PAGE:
Rep. Jack Murtha had insisted that his plan to divide the tanker buy between Boeing and Northrop Grumman would not only ensure the contract was not challenged but would actually save the country billions of dollars.
We all make mistakes and Murtha seems to have realized that he may have made one in this case. Defense Secretary Robert Gates and the folks in the acquisition shop kept insisting that a split or dual buy would cost the country billions it can ill afford right now. Murtha had gone from supporting a split buy would ensure the country got capability to a split buy would actually save the country billions.
Murtha's spokesman wouldn't say much when I asked him why the powerful appropriator backed off the plan. "Chairman Murtha remains committed to working out a plan that gets tankers in the air faster. The Committee will address this issue in the coming months within the FY10 bill," he said in an email. He added that Murtha would offer more details on Monday to House Appropriation Committee members.
This reversal may well be a symptom of Murtha's declining influence in the light of what appear to be increasingly worrying legal problems faced by close supporters of his, including former Murtha staffer Paul Magliocchetti, who founded the former PMA Group. The company shut its doors at the end of March after the FBI raided its offices.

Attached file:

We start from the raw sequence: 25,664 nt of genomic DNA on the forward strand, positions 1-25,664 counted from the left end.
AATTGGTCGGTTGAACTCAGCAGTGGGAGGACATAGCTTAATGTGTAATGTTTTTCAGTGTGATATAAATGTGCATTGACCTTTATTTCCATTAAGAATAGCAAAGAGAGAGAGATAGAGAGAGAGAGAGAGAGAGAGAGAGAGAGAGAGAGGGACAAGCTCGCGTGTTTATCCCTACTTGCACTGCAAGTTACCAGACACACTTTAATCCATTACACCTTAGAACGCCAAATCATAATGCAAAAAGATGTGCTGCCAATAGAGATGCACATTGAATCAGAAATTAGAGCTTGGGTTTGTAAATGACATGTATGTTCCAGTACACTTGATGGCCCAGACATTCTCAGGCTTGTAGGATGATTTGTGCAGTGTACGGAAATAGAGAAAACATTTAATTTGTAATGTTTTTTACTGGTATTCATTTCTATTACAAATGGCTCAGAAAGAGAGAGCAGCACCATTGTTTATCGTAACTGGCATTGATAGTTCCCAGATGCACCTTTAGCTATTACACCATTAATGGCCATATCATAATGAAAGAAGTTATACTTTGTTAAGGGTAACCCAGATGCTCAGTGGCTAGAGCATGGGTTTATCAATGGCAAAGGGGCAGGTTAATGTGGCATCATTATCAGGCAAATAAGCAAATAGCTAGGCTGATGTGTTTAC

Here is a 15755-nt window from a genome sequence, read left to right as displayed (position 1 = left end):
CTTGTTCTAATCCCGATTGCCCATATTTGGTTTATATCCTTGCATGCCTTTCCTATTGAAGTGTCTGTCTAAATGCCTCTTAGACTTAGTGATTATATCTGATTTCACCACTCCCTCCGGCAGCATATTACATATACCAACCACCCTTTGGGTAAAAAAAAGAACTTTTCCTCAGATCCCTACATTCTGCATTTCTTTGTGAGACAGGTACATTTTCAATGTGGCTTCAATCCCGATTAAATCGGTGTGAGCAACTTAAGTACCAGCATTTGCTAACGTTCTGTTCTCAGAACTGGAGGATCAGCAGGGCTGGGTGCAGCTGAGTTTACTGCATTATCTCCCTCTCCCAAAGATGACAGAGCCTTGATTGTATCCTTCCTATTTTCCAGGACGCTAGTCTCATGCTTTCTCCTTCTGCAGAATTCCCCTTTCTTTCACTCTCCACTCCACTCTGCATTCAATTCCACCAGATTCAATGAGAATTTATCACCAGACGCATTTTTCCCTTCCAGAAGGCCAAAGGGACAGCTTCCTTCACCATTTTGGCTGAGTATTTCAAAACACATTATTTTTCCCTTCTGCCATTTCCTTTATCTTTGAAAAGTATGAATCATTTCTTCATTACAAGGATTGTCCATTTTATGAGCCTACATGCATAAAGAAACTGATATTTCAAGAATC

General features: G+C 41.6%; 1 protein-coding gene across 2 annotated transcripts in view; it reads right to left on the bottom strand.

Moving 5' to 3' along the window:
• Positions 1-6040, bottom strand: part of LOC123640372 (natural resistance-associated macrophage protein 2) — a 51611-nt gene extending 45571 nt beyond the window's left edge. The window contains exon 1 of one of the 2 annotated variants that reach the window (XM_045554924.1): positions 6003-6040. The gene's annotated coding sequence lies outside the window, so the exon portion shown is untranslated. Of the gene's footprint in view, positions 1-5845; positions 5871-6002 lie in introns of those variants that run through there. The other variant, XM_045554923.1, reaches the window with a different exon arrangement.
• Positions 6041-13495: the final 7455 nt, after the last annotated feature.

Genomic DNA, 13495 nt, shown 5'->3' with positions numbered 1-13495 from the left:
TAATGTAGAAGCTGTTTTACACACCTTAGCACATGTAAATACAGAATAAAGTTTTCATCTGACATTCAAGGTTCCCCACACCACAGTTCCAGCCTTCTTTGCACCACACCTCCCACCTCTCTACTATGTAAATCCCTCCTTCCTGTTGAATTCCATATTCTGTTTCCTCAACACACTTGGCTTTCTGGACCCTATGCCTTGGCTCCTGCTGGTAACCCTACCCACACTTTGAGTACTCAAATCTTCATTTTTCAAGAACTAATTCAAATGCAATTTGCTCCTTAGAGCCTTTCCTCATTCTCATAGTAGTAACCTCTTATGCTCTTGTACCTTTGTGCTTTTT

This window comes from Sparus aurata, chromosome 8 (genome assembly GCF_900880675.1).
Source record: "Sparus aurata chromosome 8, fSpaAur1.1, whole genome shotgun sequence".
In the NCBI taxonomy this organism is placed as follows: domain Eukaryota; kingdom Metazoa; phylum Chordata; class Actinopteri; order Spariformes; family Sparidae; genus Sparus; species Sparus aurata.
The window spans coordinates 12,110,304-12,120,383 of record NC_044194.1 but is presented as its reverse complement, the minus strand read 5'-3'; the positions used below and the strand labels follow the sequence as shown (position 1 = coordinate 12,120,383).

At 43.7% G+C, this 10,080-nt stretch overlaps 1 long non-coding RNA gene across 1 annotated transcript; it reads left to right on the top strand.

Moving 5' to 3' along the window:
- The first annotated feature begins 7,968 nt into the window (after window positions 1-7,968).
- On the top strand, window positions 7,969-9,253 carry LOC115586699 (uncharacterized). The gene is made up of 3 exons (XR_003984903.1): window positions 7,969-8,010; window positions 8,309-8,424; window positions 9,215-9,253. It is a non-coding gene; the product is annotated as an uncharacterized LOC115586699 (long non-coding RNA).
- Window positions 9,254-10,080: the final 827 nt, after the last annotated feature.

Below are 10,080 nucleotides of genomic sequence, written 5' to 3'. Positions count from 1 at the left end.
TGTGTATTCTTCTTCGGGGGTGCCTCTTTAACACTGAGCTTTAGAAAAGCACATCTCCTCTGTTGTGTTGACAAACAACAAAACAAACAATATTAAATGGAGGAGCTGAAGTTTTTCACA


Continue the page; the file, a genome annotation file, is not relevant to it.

Yesterday the pressure grew a bit more as four good government groups, Democratic Democracy 21, Common Cause, Public Citizen and U.S. PIRG, called on the House Committee on Standards of Official Conduct to probe the relationship PMA had with Democratic Reps. John P. Murtha of Pennsylvania, Peter J. Visclosky of Indiana and James P. Moran of Virginia. The lawmakers secured lucrative earmarks for defense contractors represented by The PMA Group and received political donations from family members of the lobbying firm’s founder.
One crucial thing to figure out in the next few days: did Gates win or did Murtha lose. If it's a Gates win, that would mark one big notch in the defense secretary's congressional cannon. Some evidence that industry feels Gates is the ascendancy: Lockheed Martin's declaration that it would not fight to the death to keep building F-22s. With the budget likely to come out at the end of next week or early the next week Congress will get the crucial numbers it needs to start analyzing Gates' decisions and something they can use to argue their own case.